Sorry if this is bad news for you, but you need to know it. Did your doctor discuss all your options? Are you aware of the fact that there is a definition of “insignificant tumour”which is:
1. Nonpalpable (negative DRE (Digital Rectal Examination)
2. Stage T1c
3. Percent free PSA 15 or greater
4. Gleason less than 7
5. Less than three needle cores with none greater than 50% tumour.
Men who have this diagnosis should not hurry into treatment without a clear understanding of what is best for them because the chances are high that the disease will be what is known as an indolent disease and it may never create a threat to their life.
You were in correct in your assumption. I have known people that had an RP and their PSA was down to zero, but six months to 1-year later, their PSA went to .8 and 1.0 and higher; then there is me, I had an RP, and I average a PSA between .1 to .2 going on six years. You never know and you have to continue testing for life and hope for the best. Good luck
My numbers were also almost identical to yours. PSA 4.2 and Gleason 6. I had the DaVinci RP January 24 2008. The surgery went well, but the pathology report came back with a positive margin. Am awaiting the first post surgery PSA which will be March 3 2008, then will meet with the doctor March 13 for the results. So even with low numbers, there is a chance that there will be some left behined. My tumor was on the top edge and according tot he patholoy, some cells may be present on the bladder. The PSA next week will tell if my body was able to deal with it.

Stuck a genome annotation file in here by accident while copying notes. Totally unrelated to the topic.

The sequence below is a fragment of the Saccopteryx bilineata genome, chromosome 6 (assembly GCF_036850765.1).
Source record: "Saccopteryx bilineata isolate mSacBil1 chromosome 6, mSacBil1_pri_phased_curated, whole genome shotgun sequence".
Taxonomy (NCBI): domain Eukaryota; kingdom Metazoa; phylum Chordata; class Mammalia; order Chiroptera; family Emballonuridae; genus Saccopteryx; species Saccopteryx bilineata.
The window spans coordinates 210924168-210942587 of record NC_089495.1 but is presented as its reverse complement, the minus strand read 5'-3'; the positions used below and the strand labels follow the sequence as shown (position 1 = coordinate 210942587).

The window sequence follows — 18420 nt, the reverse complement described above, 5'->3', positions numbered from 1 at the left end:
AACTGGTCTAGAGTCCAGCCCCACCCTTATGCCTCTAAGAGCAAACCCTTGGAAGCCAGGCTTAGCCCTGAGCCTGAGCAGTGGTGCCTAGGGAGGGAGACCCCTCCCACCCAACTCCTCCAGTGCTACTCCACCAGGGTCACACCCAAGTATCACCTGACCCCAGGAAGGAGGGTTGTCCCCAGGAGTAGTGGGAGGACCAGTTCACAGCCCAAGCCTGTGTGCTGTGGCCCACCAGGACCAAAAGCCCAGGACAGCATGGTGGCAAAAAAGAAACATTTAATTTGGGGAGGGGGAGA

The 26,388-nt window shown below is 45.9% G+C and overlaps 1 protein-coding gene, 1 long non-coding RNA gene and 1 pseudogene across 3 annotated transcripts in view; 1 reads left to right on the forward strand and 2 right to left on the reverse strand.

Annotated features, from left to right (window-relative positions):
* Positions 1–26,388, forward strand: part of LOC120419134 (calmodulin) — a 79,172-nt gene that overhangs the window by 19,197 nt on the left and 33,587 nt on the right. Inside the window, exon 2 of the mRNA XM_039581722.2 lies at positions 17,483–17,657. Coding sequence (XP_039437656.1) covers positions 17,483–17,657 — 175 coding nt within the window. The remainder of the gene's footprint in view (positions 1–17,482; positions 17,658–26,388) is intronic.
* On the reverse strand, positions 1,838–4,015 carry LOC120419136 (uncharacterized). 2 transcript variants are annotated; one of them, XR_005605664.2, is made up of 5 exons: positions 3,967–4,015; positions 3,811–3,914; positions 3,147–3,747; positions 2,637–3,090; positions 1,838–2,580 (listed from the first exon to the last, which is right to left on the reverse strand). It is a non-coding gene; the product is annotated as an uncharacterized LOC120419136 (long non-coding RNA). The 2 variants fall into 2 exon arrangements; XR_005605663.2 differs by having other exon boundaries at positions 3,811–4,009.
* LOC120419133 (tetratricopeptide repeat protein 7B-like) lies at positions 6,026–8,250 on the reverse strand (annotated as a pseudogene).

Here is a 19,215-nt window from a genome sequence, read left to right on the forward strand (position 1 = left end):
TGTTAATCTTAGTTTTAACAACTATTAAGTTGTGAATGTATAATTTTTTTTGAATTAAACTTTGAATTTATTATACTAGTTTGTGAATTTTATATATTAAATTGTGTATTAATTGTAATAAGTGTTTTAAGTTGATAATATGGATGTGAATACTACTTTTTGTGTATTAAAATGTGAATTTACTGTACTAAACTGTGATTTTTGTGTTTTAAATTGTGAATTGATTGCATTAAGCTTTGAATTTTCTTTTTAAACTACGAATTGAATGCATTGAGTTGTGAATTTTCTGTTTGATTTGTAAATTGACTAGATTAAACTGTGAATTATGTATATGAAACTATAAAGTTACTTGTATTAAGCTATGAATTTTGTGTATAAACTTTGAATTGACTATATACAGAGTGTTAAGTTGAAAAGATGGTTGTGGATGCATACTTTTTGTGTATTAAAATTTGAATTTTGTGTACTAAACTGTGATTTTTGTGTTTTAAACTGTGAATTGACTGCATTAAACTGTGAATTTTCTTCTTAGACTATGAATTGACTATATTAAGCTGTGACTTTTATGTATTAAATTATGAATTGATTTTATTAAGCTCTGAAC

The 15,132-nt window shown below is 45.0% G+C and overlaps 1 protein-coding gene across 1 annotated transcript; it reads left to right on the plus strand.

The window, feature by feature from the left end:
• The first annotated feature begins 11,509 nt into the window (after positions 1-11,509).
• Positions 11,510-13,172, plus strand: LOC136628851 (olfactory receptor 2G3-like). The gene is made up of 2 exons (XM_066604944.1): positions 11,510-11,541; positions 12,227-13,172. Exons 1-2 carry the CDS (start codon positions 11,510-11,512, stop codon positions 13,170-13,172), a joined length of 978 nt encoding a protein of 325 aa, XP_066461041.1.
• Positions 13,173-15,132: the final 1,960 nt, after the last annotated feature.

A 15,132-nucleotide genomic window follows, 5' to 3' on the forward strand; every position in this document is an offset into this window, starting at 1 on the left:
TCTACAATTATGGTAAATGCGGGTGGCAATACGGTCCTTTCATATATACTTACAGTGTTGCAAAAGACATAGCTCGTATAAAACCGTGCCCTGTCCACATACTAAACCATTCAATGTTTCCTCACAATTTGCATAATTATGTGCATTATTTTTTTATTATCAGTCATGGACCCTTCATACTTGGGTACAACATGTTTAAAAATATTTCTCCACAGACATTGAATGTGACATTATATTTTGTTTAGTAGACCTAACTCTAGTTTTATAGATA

(Lee Cal. USA)
Sorry to hear about your diagnosis.
However, it sounds like your case was caught early and the tumor appears to be very small.
You are correct that once the prostate is removed, the cancer will be gone, IF the sum total of the cancer is contained within the prostate.
In your case that seems very likely.
During the operation the surgeon will biopsy the lymph glands and the tissues around the prostate.
After the operation, the removed gland will be checked by a pathologist to make sure that no cancerous tissue is found near the outer surfaces of the prostate.
If the margins are clear and nothing turns up in the nodes and adjacent tissues, it's likely that it's over and you are cured.
You should understand though, that only time will tell for sure.
Within a month or so after your operation, your PSA should fall to near undetectable levels and stay there.
The reason for the lingering concern is the possiblity that microscopic bits of the original tumor may have broken away and migrated to other parts of the body.
Because of this, you will not be considered "cured" until your blood provides a low and stable PSA reading over an extended period of time following the surgery.
That's why the testing will go on.
I don't want to discourage you because your chances for a surgical cure appear to be excellent.
The odds are overwhelmingly in your favor.
You should also know that even if the PSA begins to rise after surgery, there are other treatments such as radiation that may yet provide you a cure.